In Goblet of Fire, Harry donates all his winnings to the Weasley twins on the condition that they buy Ron some decent dancing clothes. I think Harry felt comfortable giving money to the Weasley's simply because it was "his money" and not his parents.

  • So the reason why Harry didn't give money to Ron was because he was comfortable giving money to the Weasley family? – phantom42 Sep 17 '13 at 3:48
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    He wasn't comfortable giving away his parents money but he was when it was his hard earned money. – Heseinberg Sep 17 '13 at 5:49
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    He didn't want the Triwizard winnings because they were associated with Cedric's death (which he felt responsible for). I don't think it's a case of feeling comfortable giving away "his" money vs "his parents" money; he didn't want the Triwizard winnings so he gave them to pretty much the first people he came across who he knew could put the gold to good use. – Anthony Grist Sep 17 '13 at 8:53
  • If only Harry knew at that time that James had supported Remus Lupin and the Order of the Phoenix financially, maybe he'd have felt more comfortable continuing to spend his parents' money that way. – b_jonas Oct 8 '14 at 5:53
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    It is specifically stated in the books that the Weasly would refuse his money in general. And as @AnthonyGrist mentioned, the reason for giving the winnings away was the guilt of CD's death and the desesperation the twins. Their parents would have refused, but they certainly knew how to keep it shut about it. – bilbo_pingouin Jul 20 '15 at 8:27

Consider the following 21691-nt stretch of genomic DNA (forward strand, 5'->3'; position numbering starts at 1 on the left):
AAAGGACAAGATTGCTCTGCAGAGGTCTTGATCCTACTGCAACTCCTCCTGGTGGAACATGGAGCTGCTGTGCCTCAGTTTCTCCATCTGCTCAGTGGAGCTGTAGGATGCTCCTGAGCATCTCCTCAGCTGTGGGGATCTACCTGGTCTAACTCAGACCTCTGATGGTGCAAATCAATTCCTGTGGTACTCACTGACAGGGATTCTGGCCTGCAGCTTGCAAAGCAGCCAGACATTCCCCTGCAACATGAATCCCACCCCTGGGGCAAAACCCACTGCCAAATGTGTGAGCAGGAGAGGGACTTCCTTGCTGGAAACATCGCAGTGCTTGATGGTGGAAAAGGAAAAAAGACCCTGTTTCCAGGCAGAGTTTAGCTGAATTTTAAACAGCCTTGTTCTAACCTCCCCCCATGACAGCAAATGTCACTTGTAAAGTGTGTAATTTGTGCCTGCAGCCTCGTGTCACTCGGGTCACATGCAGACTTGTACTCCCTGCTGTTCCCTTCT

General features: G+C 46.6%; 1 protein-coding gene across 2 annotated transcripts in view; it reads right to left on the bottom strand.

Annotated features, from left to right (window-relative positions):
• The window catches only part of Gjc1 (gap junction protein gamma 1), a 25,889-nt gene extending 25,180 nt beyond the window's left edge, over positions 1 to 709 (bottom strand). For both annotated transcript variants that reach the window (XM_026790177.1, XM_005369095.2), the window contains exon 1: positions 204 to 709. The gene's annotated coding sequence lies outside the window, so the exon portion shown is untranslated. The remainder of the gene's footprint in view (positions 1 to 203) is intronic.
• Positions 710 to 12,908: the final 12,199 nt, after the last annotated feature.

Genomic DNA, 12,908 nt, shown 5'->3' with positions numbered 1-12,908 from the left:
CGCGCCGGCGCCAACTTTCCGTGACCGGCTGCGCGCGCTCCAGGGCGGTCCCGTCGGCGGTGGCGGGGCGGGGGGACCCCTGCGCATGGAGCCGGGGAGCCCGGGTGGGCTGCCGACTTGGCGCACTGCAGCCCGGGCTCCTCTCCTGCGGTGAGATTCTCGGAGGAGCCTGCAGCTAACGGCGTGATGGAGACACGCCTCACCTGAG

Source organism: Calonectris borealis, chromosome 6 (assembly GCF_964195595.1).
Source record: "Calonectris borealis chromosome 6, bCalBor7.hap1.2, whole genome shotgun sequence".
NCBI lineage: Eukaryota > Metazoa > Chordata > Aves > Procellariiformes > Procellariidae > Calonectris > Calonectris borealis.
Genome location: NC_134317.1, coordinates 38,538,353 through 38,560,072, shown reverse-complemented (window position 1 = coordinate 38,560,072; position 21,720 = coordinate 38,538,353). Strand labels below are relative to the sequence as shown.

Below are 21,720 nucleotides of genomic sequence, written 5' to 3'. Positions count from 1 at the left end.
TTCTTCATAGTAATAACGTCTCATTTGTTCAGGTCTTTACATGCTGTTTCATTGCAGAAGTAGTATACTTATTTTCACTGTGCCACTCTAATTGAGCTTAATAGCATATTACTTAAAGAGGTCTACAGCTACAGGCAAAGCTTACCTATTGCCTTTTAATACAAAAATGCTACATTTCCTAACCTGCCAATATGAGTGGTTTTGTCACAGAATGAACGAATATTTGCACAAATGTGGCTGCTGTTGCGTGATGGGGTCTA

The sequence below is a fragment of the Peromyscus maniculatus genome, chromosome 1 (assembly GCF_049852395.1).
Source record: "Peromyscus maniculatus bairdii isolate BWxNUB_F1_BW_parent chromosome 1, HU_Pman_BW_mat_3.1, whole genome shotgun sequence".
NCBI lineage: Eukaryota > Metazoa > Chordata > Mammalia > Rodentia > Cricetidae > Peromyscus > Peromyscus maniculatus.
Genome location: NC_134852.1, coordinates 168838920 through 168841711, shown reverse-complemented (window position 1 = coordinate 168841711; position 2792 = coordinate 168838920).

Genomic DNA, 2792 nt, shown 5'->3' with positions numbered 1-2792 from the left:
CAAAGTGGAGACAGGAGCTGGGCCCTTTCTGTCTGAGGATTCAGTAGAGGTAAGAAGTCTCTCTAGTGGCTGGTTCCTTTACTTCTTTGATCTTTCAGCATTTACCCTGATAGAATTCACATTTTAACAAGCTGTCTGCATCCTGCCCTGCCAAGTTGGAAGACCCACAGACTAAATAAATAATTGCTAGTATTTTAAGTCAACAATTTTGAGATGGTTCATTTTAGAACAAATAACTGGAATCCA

0

It wasn't even Harry's fault Ron's wand broke. It was Dobby who closed 93/4, and even if they didn't know that Harry didn't grab Ron's wand and break it. It broke because they BOTH decided to go and fly the car recklessly. It was as much of a decision of Harry as Ron's. It was Ron's wand, and it was on him during the car ride, it was his responsibility to take care of it, not Harry's.

Harry doesn't have to take care of all of Ron's need because he has money and Ron doesn't. If he did that would mean Ron won't learn how to take responsibility for himself and think all his problems would be fixed by Harry which is how toxic friendships are formed.

Also, it's canonly stated in the book, the Weasleys would refuse money from Harry.

And it's stated in Prisoner of Azkaban that Harry couldn't spend too much of his money or else he wouldn't have enough to buy supplies for future years. And the Dursleys wouldn't help him at all if he ran out. Eventually, Molly started getting his supplies because CHILDREN SHOULDN'T HAVE TO WORRY ABOUT FINANCE, THAT'S ON THE PARENTS. And Molly was his parental figure, and Harry did want to pay her back, but again. The Weasley refuse Harry's money.

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    There’s an answer in here to the question but there is also a lot of tangential information, it might be better if you edit it to be more focused. Also adding in sources/evidence/quotes would really improve this. – TheLethalCarrot Mar 2 at 0:15